THIS REPORT CONTAINS ASSESSMENTS OF COMMODITY AND TRADE ISSUES MADE BY USDA STAFF AND NOT NECESSARILY STATEMENTS OF OFFICIAL U.S. GOVERNMENT POLICY Required Report - public distribution Date: 3/25/2012 GAIN Report Number: UAE-2011-006 United Arab Emirates Food and Agricultural Import Regulations and Standards - Narrative FAIRS Country Report Approved By: Jude Akhidenor Prepared By: Mohamed Taha Report Highlights: The United Arab Emirates (UAE), as a member of the GCC, continues to collaborate with other 5 member states to unify the rules and regulations governing food imports in the region. This report provides detailed information on UAE food import procedures, regulations and laws. Section I. Food Laws: GCC-Wide Developments The United Arab Emirates (UAE) is a member of the Gulf Cooperation Council (GCC), comprising the United Arab Emirates (UAE), Bahrain, Kuwait, Oman, Qatar and Saudi Arabia. The Office of Agricultural Affairs (OAA) in Dubai covers Bahrain, Kuwait, Oman, Qatar and UAE (also known as the GCC-5). Food Standards: In 2008, Yemen became the newest member of the Gulf Standards Organization (GSO), bringing the number of GSO member countries to seven. GSO is responsible for developing food and non food standards in the GCC. The GSO food standards committee, which is chaired by Qatar, has been actively updating GCC food standards. Over the past few years, the committee has been working to harmonize existing standards within the guidelines of the Codex Alimentarius, ISO and other international organizations. However, in some cases, differences still exist between some of the proposed new standards and existing international guidelines. In theory, each GCC member should notify the WTO of any proposed new standard. However, typically, one or two of the member countries usually submit the notification. Interested parties who review these notifications should bear in mind that, while a notification may be submitted by a single GCC member, the proposed standard will eventually apply to all GCC member countries. Once a new standard is approved by the GSO food standards committee, each member country officially adopts the standard, thus making it a national standard as well as a GSO standard. The first GSO shelf life and labeling standards were issued in the nineties. In 2007, the first review of both standards was completed and approved. The current standards brought the GCC into closer compliance with the guidelines of Codex Alimentarius and, for the most part, offer more flexible requirements for importing foods from foreign markets. In 2011, another review of the standards was completed and notified by Bahrain to the TWO. The new draft standards with only limited changes to the existing standards are being studied by WTO member countries. The GSO has created 3 subcommittees to follow-up on food related issues: 1. Bio-technology and organic food subcommittee that is chaired and hosted by the UAE 2. Labeling subcommittee that is chaired and hosted by Oman. 3. Additives subcommittee that is chaired and hosted by Saudi Arabia The GSO also, when the need arises, forms working groups to address specific issues. For instance, a working group has developed two Halal standards. The first standard outlines general Halal requirements while the other outlines requirements for approving foreign centers, certifications and Halal labeling. Customs and Tariffs: In January 2003, the “GCC Unified Customs Law and Single Customs Tariff” (UCL) was released. The UCL established a unified customs tariff of five percent on nearly all processed food products. Under the UCL, some food products including live animals, fresh fruits and vegetables, some seafood, grains, flour, tea, sugar, spices and seeds for planting are exempt from tariffs. It also established a single entry point policy. In other words, a product entering any GCC member market would pay the appropriate duty only at the point of entry and would then be permitted duty free transit among GCC member countries. In practice, this policy is employed only with unopened containers transshipped between GCC markets. Partial shipments tend to be subject to the five percent import duty again in the country of destination. However, it is expected that all goods, even partial shipments from opened containers, will eventually receive single-entry treatment once customs procedures are fully unified within the next few years. Food Import Procedures: In 2007, the GCC Food Safety Committee developed a “Guide for Food Import Procedures for the GCC Countries.” This guide was meant to unify the applied procedures for clearing food consignments, as well as to unify the required import certificates for different types of foods. The intent was to help facilitate the movement of food products within the GCC once customs unification is fully implemented. In 2008, the GCC member countries decided to postpone the application of the guide to further study it to ensure it fully complies with the guidelines of international organizations such as Codex Alimentarius, World Animal Health Organization and International Plant Protection Consortium. The guide is still being reviewed by GCC members. UAE Developments The Emirates Authority for Standardization and Metrology (ESMA) is the responsible body, in cooperation with other members of the GSO, for either developing or adopting all standards. A senior official from ESMA represents the UAE at GSO meetings. The UAE, through the GSO, Codex and ISO, has approved more than 700 food standards. While the OAA Dubai has a number of these standards on file, a complete listing of standards is available from ESMA. The Ministry of Environment and Water (MOEW) is now responsible for establishing and enforcing food safety regulations and laws based on recommendations made by the GSO and the National Food Safety Committee (NFSC) on food related matters, and by the Veterinary Committee (VC) on meat and poultry related matters. The MOEW is also the coordinating body between the eight municipalities of other UAE federal entities. The National Food Safety Committee (NFSC) consists of: - Two representatives each from the Abu Dhabi, Dubai and Sharjah municipalities. - One representative each from the remaining five municipalities of the UAE. - One representative each from the Ministries of Foreign Affairs, Economy & Planning, Environment and Water Resources and Health. - One representative from ESMA. - One representative from Al Ain University. The Veterinary Committee (VC) consists of: 1- One representative from the veterinary section of the eight municipalities of the UAE. - - One representative from the Animal Wealth Department, Ministry of Environment and Water. In each of the country’s eight municipalities the respective health department is responsible for enforcing the federal food safety standards on locally produced and imported foods through its food control section. The representatives of the eight food control sections of the emirates meet regularly to discuss and coordinate issues of mutual interests and share information. However, each operates independently of one another. The municipalities of Dubai, Abu Dhabi, and Sharjah are the major entry points for imported food products, in descending order of trade volume and value. Food is also imported via other land and sea ports, but in smaller volumes. Occasionally, municipalities act independently when enforcing regulatory requirements, which can be disruptive to trade if proper prior notice is not provided. Food products are regularly inspected at the time of entry, at production facilities and at the point-of- sale. Fines are levied and products destroyed for severe violations. Imported and locally produced food products are subject to the same food safety regulations and labeling requirements. At present there are no environmental laws regulating food product packaging. Most UAE officials work with companies to ensure that food and agricultural imports are not unduly disrupted or delayed at ports of entry. In cases where OAA Dubai has been asked to facilitate the clearance of detained shipments, officials have often worked to find a fair resolution of the issue. However, greater transparency in the regulatory system and broader dissemination of regulatory changes could further reduce the number of detained shipments. As a general rule, Abu Dhabi prefers to import food directly through its ports rather than have it transshipped from other emirates. Exporters are encouraged to consult closely with importers on product requirements prior to shipment. Among the 7 emirates of the UAE, only the Emirate of Dubai requires that all food products imported through their entry points be registered and labels pre-approved by the local health department. Section II. Labeling Requirements: A. General Requirements: The UAE has adopted Gulf standard GSO 9/2007 and GSO 150/2007 for labeling and shelf life as its domestic standards. The Food Department of the Dubai Municipality took the initiative to draft a food import “mechanism” which translates the labeling and shelf life standards into a manual for easy dissemination to and use by stakeholders. It also provides both the importer and the exporter further clarification of the standards and the method of application. The “mechanism” is being discussed among UAE municipalities for a federal application, but no decision has been taken yet. In any case, the Dubai Municipality is the only health authority in the UAE that has adopted the mechanism. Labeling regulations: Gulf Standard GSO 9/2007 is the current GCC adopted labeling standard. While the UAE has accepted English-only labels in the past, bi-lingual labels are now required. Arabic stickers and labels should be legible and show, at least, the following information: 1. Product description; 2. Ingredients; 3. Country of origin; and 4. Net weight Products intended for institutional use, may be exempt from the Arabic labeling requirement, but the “mechanism” is designed to eventually provide greater clarity on this point. Exporters should work closely with their importers to ensure that their products will meet the needs of retailers. Labeling regulations apply to all products shipped in bulk and in institutional-size containers. Bulk cartons of fresh fruits and vegetables must contain most label information, but need not carry production/expiry dates. In general, the contents of standard U.S. labels satisfy most UAE label requirements. However, production dating continues to be a key difference. A food label must contain the following information: - Product name (name of the food) in a prominent position on the label; - Ingredients in descending order of proportion; - Additives. Using their “E” number and group names are accepted - The source of the animal fats (beef, buffalo, etc…) 1/; - The foodstuff and ingredients which are known to cause hypersensitivity shall always be declared; - Net content in metric units; - Production and expiry dates 2/; - Country of origin; - The name and address of the manufacturer, producer, distributor, importer, exporter or vendor shall be declared on the label; - Special storage and preparation instructions, if any; - Lot identification. - Nutritional declaration is voluntary, except for foods for which nutrition claims are made. New revision of the Nutritional Labeling Standard was completed in 2011. The new revision requires nutritional declaration to be mandatory. Draft has been notified to WTO member countries. 1/ Animal fats and ingredients should be sourced from animals that are Halal slaughtered. The use of pork fat, as with all pork related products as ingredients, is prohibited, unless the products are retailed with all pork products in restricted sections of the retail stores which are clearly marked for non- Moslems. Labels for pork and pork containing products must comply with the general labeling requirements and must clearly state that the product contains pork. Food labels may not include pictures of pork, nor may recipes list pork. To avoid confusion with regulatory officials and consumers, exporters may wish to steer clear of names traditionally associated with pork or non-pork products such as turkey ham or beef bacon. 2/ Production/expiry dates must be engraved, embossed, printed or stamped directly onto the original label or primary packaging at the time of production, using indelible ink. P/E dates printed on stickers are not an acceptable alternative, as well as U.S. bar coding in lieu of P/E dates. Only one set of P/E dates on the label is permitted. P/E dates must be printed in the following fashion, depending upon the shelf life of the product: - Day/month/year for products with a shelf life of three (3) months or less - Month/year for products with a shelf life longer than three (3) months. Under the month/year format, the last day of the month is considered the expiry date. Exporters who list the first day of the month following the expiry date have run into issues when trying to clear shipments. The month may be printed in numbers or letters. For example, both 3/08 and March 08 are acceptable formats. The word “Production” or the letter “P” must precede the production date. The expiry date must be preceded by one of the following statements: “Expiration (date)”; “Fit for…..from the date of production”; “Use by (date);” “Use before (date);” “Sell by (date);” “Valid until (date) from the date of production;” or the letter “E." Example of correct format: P: 20/02/2012 E: 19/02/2013 Alcoholic beverages and alcohol containing products can be imported but only through authorized importers who run their own retail shops. There are no special labeling requirements for alcoholic beverages beyond what is typically required in the country of origin. As with food products, labels for pet foods must be printed in Arabic. Arabic/English labels are permitted, as are Arabic stickers in lieu of Arabic labels. The pet food label must contain the statement “Not fit for human consumption." Production/expiry dates are required for pet foods. Most major municipalities offer the following services to facilitate food product imports: Pre-shipment approval of: Food Labels - Copies of labels can be sent (fax copies or e-mails are acceptable) directly or through one of the importers to health officials for review and registration, at no cost. When approved and registered, the products bar code will be added to the municipality’s list of approved and registered products. This procedure is meant to facilitate the importation of products and reduce clearance time. OAA Dubai strongly encourages exporters to have labels for new products pre-approved. Products - Officials will analyze a product to determine compliance with food ingredient standards. Costs involved vary, depending on the type of product and ingredients. Laboratory testing is required on first consignments to the UAE. The same product may be subject to future random laboratory testing. OAA Dubai encourages exporters to have their ingredients pre- approved for new products. Item Registration: Food products will not be permitted entry into Dubai unless they are registered. This may be done by sending a copy of the label to the concerned department or physically bringing samples to the concerned offices usually located in entry points and in the municipal buildings. Occasionally, local health officials will permit the importation of food products with minor labeling infractions. Exemptions are granted on a one-time basis and the sale of such products is usually limited to institutional end users. The import “mechanism” prepared by the Emirate of Dubai allows the following products to carry English labels only. Exporters should verify labeling requirements with their importers before shipping. 1. Products imported specifically for the HRI sector 2. Food ingredients for further processing or packaging 3. Food intended for special patient groups and not sold to ordinary consumers 4. Food intended for re-export 5. If the largest surface area of the package is less than 10 square cm Shelf life: The GSO revised and simplified its shelf-life standard in 2007. The new/revised GSO 150/2007 (Expiration Periods of Food Products), fully enforced since November 1, 2008 in the UAE, provides less restrictive shelf life requirements for food products. Except for the 22 food items falling under section which includes perishable products and baby foods, food exporters will be allowed to ship products with the manufacturer’s recommended shelf life. The following products are exempt from expiration dating - salt, white sugar, dried legumes, dried vegetables, spices and other condiments, tea, rice, fresh fruits and vegetables and vinegar. However, importers tend to prefer to have such products labeled with production and expiry dates, as consumers often are not aware of this exemption. Small packages with surface area less than 10 square centimeters, may be exempted from the stipulated requirements. B. Requirements Specific to Nutritional Labeling The UAE.S/GSO CAC/GL 2:2008 (Codex GL 2:2005) “Guidelines on Nutritional Labeling of Foodstuffs” standard was implemented by the UAE on Jan 15, 2010. According to the standard, nutritional label is not mandatory, except for labels for specialty foods, such as diet, health and baby food which must contain detailed information about the product's vitamin and mineral contents, nutritive value per 100 grams and proper use and storage. There is no RDA labeling requirement, thus far. In general, U.S. nutritional labeling is acceptable, and may eventually be the basis for local nutritional labeling standards. However, if a food product carries certain health claims such as “maintains stable blood pressure for certain number of hours”, they must be cleared by one or more of the following bodies. 1. The food control section of the importing municipality. 2. The medical clinic of the municipality. 3. The federal Ministry of Health. GSO 2:2008 has been reviewed by the GCC states and the draft notified to the WTO member countries. This draft requires that nutritional label be mandatory. Section III. Packaging and Container Regulations: GS 839/1999, adopted as UAE Standard #839/2000, addresses “General Requirements for Food Packages – Part I. The standard stresses the need to use suitable materials that protect the integrity of the food, its wholesomeness and characteristics. GSO 1683/2008 Food Packages Part II was issued to address general requirements for plastic packaging. Packaging standards are being reviewed by GSO for updates. Section IV. Food Additives Regulations: 1. UAE Standard 23/2000 (GS 23/1998): Regulates the use of food coloring additives. 2. UAE Standard 19/2000UAE Standard 356/1995 (GS 356/94): Regulates the use of food preservatives. 3. UAE Standard 357/1995 (GS 357/94): Regulates the use of antioxidants. 4. UAE Standard 381/1995 (GS 381/94): Regulates the use of emulsifiers, stabilizers and thickeners. 5. UAE Standard 707/1997 (GS 707/96): Regulates the use of flavors. 6. UAE Standard 995/2000 (GSO 995/1999) Sweeteners permitted for use in food products UAE officials are increasingly referring to the Codex Alimentarius and other internationally recognized bodies to determine permitted food additives, particularly for those not listed in relevant Gulf Standards. Rarely is an illegal food additive or ingredient detected in U.S. origin products. Nevertheless, the U.S. exporter is encouraged to work closely with his importer to ensure the product meets UAE food additive requirements. UAE health authorities look closely at the addition of food coloring, preservatives, antioxidants and non-nutritive sweeteners when reviewing new-to-market products. The Food Control Section of the respective Municipality should be contacted for further details. If a food additive is not listed in any of the approved GCC standards, laboratory officials usually refer to Codex, EU or the U.S. standards. Section V. Pesticides and Other Contaminants: UAE Standard 382/95 (GS 382/94) Part I establishes limits of pesticide residues in agricultural and food products. UAE Standard 383/95 (GS 383/94) Part II discusses the same concern. UAE.S/GSO 02/2007 addresses the maximum residue limits for veterinary drugs in foods. The UAE and GSO have also issued several standards addressing acceptable limits of aflatoxin and other toxics, radiation and irradiation in food products. In the absence of a GSO or UAE standard, the UAE recognizes the Codex Alimentarius standard governing pesticide and other contaminant residue levels. Chemical contamination is a growing concern of UAE authorities and efforts are underway to update local guidelines and improve testing procedures. Food products meeting U.S. residue standards will most likely meet future UAE standards. It is very rare that U.S. origin products are rejected due to pesticide or other contaminant residue. The UAE Ministry for Environment and Water is responsible for registering all types of agricultural chemicals that are permitted whether they are locally produced or imported. A permit must be issued to any importer prior to placing orders to buy agricultural chemicals. Section VI. Other Regulations and Requirements: All imported food products must be accompanied by: An original health certificate issued by the appropriate government agency in the United States, attesting to the product’s fitness for human consumption. For meat and animal products, an original Halal slaughter certificate issued by a UAE-approved U.S. Islamic Center is required. Attestation by either the UAE Embassy/Consulate or the Arab American Chamber of Commerce is required. Commercial Invoice Bill of Entry or Airway Bill Packing list Country of Origin Certificate 1\ The Emirate of Dubai has agreed to accept “Free Sale Certificates” on a trial basis in lieu of “health certificates” for products that are not regulated by the Food Safety Inspection Service (FSIS), the Food and Drug Administration (FDA) or other established U.S. regulatory agencies. This exception is intended for processed food products for which a health certificate is not typically issued by a federal or state regulatory authority. Many U.S. exporters report difficulties in obtaining health certificates for processed food products and this trial exception is designed to explore the possibility of lessening that regulatory burden. Exporters interested in taking advantage of this exception should contact OAA Dubai at before exporting. The UAE issued a decree in December 2006 requesting that foreign slaughter plants and Halal certifiers pay annual fees before exporting or certifying exports of products to the U.A.E. There are no specific requirements for imported food samples. Samples for food shows and other promotional events are routinely exempt from local labeling and shelf life requirements, yet they must be accompanied by a health certificate. Product samples must be clearly marked as samples and accompanied by a statement claiming that they are not for sale or commercial use. Meat and poultry samples must be accompanied by a Halal certificate and FSIS export health certificate. Since 1998 the UAE Customs Authority has levied a commercial invoice legalization fee (equivalent to 1 percent of the consignment value) on all imported products. The fee can be paid at the UAE Embassy/Consulate in the United States or in the UAE upon arrival. Products will not be released from Customs until the fee is paid. This is separate from the 5 percent import duty and legalization for Halal and health certificates. Section VII. Other Specific Standards: The UAE adopts several GSO standards that regulate "baby food based on milk, (#254/1995)" and many other related matters such as methods of testing baby foods, methods of determining minerals and vitamins in infant and baby foods as well as determining the levels of folic acid and butane. There are no special standards for specialty food products, diet, or health foods. UAE.S/GSO CAC GL 10:2010 Standard was issued by the GCC countries to provide an “Advisory lists of nutrient compounds for use in foods or special dietary uses intended for infants and young children”. Inspection officials routinely check for salmonella in poultry products. If salmonella is detected in more than 20 percent of tested samples, the shipment will be rejected. Imports of alcoholic beverages are strictly controlled. Only a few local companies are licensed to import and sell alcoholic beverages. These products are exempt from local labeling requirements. The import of non-alcoholic beverages is permitted, but these products cannot contain more than 0.05 percent of alcohol by volume. The Ministry of Environment & Water in UAE is the government body responsible for regulating the importation of live animals and plants. UAE officials typically respond to disease notifications in exporting countries. Consequently, import requirements for live animals & plants can and do change. Exporters should ensure that their importers have been in touch with the Ministry of Environment & Water prior to shipping. For import and re-export of live plants, a phytosanitary certificate is required, issued from the country of origin. The plants should be either without soil or in artificial soil. For import and re-export of live animals a veterinary health certificate is required from the country of origin. For contact details refer to Appendix I or contact the Office of Agricultural Affairs in Dubai. Section VIII. Copyright and/or Trademark Laws: The UAE is tightening trademark and brand name protection rules. Trademark registration is not mandatory but protection may be limited unless officially registered. Trademark infringement problems are rare in the food sector. Trademark registration is the responsibility of the Trademark Section, Ministry of Economy and Commerce. A foreign company may register a product/brand directly with the Ministry. To speed up the process, however, it is recommended that a local law firm be retained. Since 1996, the UAE no longer permits sole agency agreements for food brand names. In 2006, the UAE cancelled the exclusive agency agreements that were grandfathered from before 1996 for foods considered basic commodities. The action was taken in an effort to reduce retail food prices. Some pre- 1996 agency agreements continue to be recognized for some products. Section IX. Import Procedures: The UAE boasts some of the most modern air and seaport facilities in the world. Food shipments are usually offloaded, inspected by health officials and cleared through customs within few hours of arrival at port. Dubai ports are the primary entry points for food products. Every food shipment is subject to visual inspection upon arrival to ensure compliance with label and shelf life regulations by health inspectors who, jointly with customs officials ensure that documents are in order. Shipments are subject to random laboratory analysis. Baby foods and edible oils are subject to 100 percent sampling. Other food products are sampled in accordance with the sampling policy manual, which sets out the frequency of sampling based on food type, brand, and country of origin. A consignment undergoing laboratory analysis is stored under a bonded warehouse selected by the importer, within the same emirate of product entry. Laboratory results are generally known within 5-10 days. New-to-market food products are subject to thorough laboratory analyses. Following the initial shipment, repeated shipments will be subject to random sampling as are other food products available in the market. A product will be rejected if found unfit for human consumption or non-compliant with labeling requirements. In either case, the product would be destroyed by the local municipality or re- exported to the country of origin within 30 days, at the importers discretion. Products not conforming to label requirements may be re-exported to a third country (non-GCC). Fines may be imposed, depending on the severity of the violation. A product rejection may be appealed to the Health Department having jurisdiction over that port. The municipality will convene a special committee to review the petition and issue a final decision, normally within a week. The committee’s decision is final. In case of a minor label infraction, a shipment may be permitted entry on a one-time basis for limited sale, i.e., to institutional end-users only. A major infraction, such as improper labeling of products containing pork or tampering with P/E dates, is severely punished, particularly those infractions discovered after import. Such products are automatically banned from import, usually for several months, and the brand name and importer are often reported in the press. Appendix I. Government Regulatory Agency Contacts: Mr. Nasser M. Sultan, Assistant Undersecretary Oversight of National Plant and Animal Affairs Food Safety Committee Ministry of Environment and Water P.O. Box 1509 Dubai, UAE Tel: (971) 4-214-8444; Fax: (971) 4-265-5822 Mr. Ahmed Al Rumaithy, Acting Director Standards and specification issues Standards Department Emirates Authority for Standards & Metrology P.O. Box 2166 Abu Dhabi, Tel: (971) 2-671-1110; Fax: (971) 2-671-5999 E-mail: Mr. Saeed H. Al Bagham Live animal and Director, Animal & Plant Health Department plants imports Ministry of Environment & Water P.O. Box 1509 Dubai, UAE Tel: (971) 4-214-8444; Fax: (971) 4-265-5822 E-mail: Appendix II. Other Import Specialist Contacts: Mr. Khalid M. Sharif, Director, Food Control Department Dubai Municipality P.O. Box 67 Dubai, UAE Tel: (971) 4-206-4200; Fax: (971) 4-223-1905 E-mail: Rashid Mohamed Al Shariqi, Director General Abu Dhabi Food Control Authority P.O. Box 52150 Abu Dhabi, UAE Tel: (971) 2-495-4112; Fax: (971) 2-446-3811 E-mail: Dr. Rasha A. Sultan Al Qassemi Head, Central Food Control Laboratory Sharjah Municipality P.O. Box 22 Sharjah, UAE Tel: (971) 6-506-8303; Fax: (971) 6-565-0612 E-mail:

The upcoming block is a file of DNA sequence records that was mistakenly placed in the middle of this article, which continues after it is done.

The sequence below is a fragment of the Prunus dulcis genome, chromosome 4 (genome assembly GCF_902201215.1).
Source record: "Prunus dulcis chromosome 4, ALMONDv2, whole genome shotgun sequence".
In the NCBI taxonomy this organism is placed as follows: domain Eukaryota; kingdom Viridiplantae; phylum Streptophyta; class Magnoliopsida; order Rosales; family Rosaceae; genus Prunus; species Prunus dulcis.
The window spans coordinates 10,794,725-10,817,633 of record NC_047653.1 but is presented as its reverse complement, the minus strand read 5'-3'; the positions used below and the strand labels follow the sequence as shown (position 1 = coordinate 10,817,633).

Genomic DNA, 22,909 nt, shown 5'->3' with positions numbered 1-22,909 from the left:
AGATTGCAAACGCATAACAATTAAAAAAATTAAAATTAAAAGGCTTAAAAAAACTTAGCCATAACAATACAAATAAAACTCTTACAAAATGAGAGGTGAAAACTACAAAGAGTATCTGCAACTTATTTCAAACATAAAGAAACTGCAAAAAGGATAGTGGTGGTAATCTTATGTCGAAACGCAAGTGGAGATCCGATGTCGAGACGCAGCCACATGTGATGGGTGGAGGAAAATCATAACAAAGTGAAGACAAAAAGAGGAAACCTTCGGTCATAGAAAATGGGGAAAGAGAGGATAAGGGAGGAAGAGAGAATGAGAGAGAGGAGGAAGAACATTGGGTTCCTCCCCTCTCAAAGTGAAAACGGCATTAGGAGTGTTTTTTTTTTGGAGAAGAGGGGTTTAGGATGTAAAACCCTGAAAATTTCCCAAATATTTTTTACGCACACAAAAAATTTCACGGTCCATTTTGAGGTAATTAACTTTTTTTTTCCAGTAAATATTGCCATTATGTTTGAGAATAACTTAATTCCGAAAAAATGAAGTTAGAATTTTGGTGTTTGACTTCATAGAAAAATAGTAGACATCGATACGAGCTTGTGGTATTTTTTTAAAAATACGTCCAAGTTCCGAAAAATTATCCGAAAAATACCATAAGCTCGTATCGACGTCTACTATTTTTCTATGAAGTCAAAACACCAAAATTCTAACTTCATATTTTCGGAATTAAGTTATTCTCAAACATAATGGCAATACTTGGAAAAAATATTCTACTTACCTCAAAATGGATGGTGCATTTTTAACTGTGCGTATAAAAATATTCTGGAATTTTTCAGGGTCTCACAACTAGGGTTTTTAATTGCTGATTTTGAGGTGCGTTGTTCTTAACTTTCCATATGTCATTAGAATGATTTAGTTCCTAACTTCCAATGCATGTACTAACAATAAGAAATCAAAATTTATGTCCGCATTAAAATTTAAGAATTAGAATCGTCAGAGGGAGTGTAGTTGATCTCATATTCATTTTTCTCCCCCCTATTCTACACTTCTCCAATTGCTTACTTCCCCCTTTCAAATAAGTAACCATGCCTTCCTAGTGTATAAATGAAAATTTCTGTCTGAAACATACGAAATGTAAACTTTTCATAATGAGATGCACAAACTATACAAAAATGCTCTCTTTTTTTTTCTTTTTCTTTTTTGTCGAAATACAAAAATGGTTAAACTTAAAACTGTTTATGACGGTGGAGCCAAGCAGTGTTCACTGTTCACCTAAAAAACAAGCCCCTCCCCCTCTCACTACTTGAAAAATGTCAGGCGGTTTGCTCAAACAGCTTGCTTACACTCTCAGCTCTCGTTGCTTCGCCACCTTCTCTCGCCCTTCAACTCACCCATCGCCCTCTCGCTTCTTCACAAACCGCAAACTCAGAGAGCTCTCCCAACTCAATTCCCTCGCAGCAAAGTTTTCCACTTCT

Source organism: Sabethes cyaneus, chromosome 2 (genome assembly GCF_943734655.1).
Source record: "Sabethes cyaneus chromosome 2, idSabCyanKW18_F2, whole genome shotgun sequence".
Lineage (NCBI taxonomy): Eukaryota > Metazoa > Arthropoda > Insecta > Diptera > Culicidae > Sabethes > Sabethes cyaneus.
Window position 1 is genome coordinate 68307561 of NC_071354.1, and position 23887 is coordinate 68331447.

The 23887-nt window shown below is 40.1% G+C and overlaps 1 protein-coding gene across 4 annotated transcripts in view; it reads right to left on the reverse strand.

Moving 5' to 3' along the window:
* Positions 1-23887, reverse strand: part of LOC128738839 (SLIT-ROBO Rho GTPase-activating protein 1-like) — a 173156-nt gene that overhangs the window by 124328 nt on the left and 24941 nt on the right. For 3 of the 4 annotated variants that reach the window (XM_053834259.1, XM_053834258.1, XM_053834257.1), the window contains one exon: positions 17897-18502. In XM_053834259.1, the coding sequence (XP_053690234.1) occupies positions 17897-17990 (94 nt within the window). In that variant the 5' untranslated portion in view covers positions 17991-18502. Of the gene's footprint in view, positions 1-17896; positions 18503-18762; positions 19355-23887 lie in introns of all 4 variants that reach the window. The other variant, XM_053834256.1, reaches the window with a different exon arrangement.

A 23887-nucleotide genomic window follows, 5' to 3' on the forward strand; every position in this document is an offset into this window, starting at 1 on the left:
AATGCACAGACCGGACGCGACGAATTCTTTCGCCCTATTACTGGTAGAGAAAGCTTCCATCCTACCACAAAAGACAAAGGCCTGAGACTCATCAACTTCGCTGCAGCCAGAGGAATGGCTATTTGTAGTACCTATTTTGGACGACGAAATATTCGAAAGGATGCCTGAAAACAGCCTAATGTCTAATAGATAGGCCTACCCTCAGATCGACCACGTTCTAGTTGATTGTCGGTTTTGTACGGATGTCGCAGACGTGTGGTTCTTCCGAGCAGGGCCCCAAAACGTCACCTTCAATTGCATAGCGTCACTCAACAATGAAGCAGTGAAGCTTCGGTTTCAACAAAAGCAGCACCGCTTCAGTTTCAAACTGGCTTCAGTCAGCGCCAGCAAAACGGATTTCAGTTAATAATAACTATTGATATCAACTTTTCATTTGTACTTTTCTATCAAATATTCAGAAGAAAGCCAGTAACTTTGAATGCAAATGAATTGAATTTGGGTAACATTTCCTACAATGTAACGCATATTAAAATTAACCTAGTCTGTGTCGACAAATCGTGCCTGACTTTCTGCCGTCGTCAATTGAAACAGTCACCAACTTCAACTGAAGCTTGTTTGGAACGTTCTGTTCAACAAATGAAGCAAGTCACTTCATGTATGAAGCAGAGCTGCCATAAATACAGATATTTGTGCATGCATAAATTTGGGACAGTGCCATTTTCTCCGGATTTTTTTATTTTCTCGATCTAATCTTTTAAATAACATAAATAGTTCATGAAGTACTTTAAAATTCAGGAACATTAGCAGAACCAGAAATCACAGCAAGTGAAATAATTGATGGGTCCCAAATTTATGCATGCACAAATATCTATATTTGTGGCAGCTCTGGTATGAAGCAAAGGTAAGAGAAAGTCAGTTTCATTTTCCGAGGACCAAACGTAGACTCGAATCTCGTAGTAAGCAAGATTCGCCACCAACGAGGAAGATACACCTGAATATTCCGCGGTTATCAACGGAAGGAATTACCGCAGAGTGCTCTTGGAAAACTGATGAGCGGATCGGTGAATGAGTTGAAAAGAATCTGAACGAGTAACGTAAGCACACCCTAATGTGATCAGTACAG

Posted: 29 April 2012